For a long time up until recently, Singapore’s local fare has played second fiddle to the seemingly more popular cuisines of the Italian and French.
While efforts to elevate Singapore cuisine have been made since the 1990s, hawker favourites — such as the pork noodle and chicken rice — have been given a boost in star power in 2016 when some stalls here were awarded one star at the launch of Michelin Guide Singapore.
It’s been a long time coming, but Singaporeans are now realising that our local food is equally capable of holding its own against that of other countries.
Millennials are now learning the value of and appreciating our local food.
The next wave
While dining out at hawker centres is a time-honoured tradition among Singaporeans, given the current global trend of eating and living well, the idea of cooking at home is also resonating well with young locals who want to enjoy their favourite hawker dishes with a healthier spin.
According to the 2010’s National Nutrition Survey, people who ate out often, consumed about 200 kcal more (or 10 per cent more calories) than those who seldom do.
For time-strapped millennials who do not have formal cooking experience, there is a perception that some popular dishes, such as bak kut teh, are too labour intensive to prepare at home. This may have discouraged some from trying to cook it at home.
Enter The Meat Men, an online platform which produces easy-to-follow cooking videos of local dishes. This makes it convenient for those who want to recreate the hawker experience in the comfort of their own homes.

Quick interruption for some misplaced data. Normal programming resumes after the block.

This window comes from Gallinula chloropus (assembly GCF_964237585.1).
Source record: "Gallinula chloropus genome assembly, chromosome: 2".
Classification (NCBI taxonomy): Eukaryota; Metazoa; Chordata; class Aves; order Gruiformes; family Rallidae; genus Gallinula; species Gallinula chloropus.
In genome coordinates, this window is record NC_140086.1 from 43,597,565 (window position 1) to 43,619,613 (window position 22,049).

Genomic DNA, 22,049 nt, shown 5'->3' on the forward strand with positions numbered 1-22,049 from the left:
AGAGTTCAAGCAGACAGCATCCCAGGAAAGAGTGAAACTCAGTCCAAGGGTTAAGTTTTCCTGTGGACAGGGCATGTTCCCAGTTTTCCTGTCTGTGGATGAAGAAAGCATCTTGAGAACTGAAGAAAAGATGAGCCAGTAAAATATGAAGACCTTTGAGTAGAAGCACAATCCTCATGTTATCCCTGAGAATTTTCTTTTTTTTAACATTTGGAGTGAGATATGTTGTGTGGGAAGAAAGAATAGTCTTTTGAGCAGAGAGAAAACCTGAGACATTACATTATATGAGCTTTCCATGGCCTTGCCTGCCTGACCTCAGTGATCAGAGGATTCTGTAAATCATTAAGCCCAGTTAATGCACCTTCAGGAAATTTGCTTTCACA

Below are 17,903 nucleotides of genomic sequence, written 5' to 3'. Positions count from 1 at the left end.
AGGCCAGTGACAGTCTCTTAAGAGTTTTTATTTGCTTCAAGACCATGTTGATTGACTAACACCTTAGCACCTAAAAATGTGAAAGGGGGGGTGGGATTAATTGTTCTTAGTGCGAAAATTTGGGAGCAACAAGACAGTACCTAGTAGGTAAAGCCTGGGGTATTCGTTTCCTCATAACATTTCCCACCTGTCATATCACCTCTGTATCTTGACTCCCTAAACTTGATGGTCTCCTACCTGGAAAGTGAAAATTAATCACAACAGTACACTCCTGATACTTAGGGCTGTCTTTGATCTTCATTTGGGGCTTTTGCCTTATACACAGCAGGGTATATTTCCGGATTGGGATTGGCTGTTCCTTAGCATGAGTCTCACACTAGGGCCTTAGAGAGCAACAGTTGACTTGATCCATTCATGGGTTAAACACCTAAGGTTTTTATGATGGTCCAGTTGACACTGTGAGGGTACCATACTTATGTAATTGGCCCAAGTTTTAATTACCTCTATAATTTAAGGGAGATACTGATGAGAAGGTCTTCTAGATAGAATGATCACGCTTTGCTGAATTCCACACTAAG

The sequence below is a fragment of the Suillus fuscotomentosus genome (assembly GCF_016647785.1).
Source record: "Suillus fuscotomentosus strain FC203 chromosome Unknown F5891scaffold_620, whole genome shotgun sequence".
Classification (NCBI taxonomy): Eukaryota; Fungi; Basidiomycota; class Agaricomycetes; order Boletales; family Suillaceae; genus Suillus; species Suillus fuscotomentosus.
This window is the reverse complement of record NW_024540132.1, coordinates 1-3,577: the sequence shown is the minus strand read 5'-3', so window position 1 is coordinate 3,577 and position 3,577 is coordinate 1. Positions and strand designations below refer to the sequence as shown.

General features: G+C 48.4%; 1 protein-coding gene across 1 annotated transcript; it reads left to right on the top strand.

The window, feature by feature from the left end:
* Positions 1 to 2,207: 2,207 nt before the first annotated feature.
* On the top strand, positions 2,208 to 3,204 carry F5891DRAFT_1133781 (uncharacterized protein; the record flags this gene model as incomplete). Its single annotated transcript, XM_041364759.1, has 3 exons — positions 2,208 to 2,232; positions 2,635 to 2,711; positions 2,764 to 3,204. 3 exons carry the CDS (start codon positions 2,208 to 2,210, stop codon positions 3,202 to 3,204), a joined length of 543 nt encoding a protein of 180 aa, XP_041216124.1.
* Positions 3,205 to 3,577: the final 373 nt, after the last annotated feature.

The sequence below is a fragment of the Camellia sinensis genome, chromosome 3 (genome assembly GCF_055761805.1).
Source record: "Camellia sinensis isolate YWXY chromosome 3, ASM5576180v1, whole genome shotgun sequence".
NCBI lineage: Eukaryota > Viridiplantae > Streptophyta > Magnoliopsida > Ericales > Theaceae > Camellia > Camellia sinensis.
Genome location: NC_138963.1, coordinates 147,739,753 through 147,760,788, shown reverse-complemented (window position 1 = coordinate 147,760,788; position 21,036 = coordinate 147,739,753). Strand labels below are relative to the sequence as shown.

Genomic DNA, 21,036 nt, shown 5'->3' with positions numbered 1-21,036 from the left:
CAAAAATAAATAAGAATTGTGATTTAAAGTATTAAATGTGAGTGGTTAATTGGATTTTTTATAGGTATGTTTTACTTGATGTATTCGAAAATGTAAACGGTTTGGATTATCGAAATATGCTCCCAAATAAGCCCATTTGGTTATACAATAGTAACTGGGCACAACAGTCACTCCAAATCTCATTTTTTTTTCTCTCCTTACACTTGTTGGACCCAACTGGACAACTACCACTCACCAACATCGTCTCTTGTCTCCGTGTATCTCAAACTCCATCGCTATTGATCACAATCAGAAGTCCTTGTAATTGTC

Are you mindful of your diet but are craving for a plate of Hainanese chicken rice or a bowl of mee rebus? There is a healthier way to have your cake and eat it too —by making wiser choices while grocery shopping for your ingredients.
When buying ingredients for example, look out for the easily recognisable Healthier Choice Symbol (HCS), which indicates that the particular product fulfils the Health Promotion Board (HPB)’s nutrition guidelines.
While it doesn’t mean that it’s the healthiest option, it does contain less of something — total fat, saturated fat, sodium or sugar —and perhaps, includes more dietary fibre, calcium and whole grains than similar food products.
With these initiatives in place, recreating your favourite hawker dish at home will be both an enriching experience and a less-sinful indulgence.
Finding healthier choices when you shop for groceries need not be an islandwide hunt.
NTUC FairPrice offers close to 1,500 HCS certified products (including over 160 house brand products), making healthier options easily accessible to Singaporeans. For instance, house brands products such as FairPrice Thai Rice Blend are higher in wholegrain and contains five times more fibre and twice the iron compared to white rice. Its Premium Oyster Sauce is formulated to be lower in sodium, and free of trans-fat and cholesterol.
While shopping for ingredients to cook that healthier meal at home, you will also be spoilt for choice when picking up delicious HCS beverages from the supermarket to pair with your food.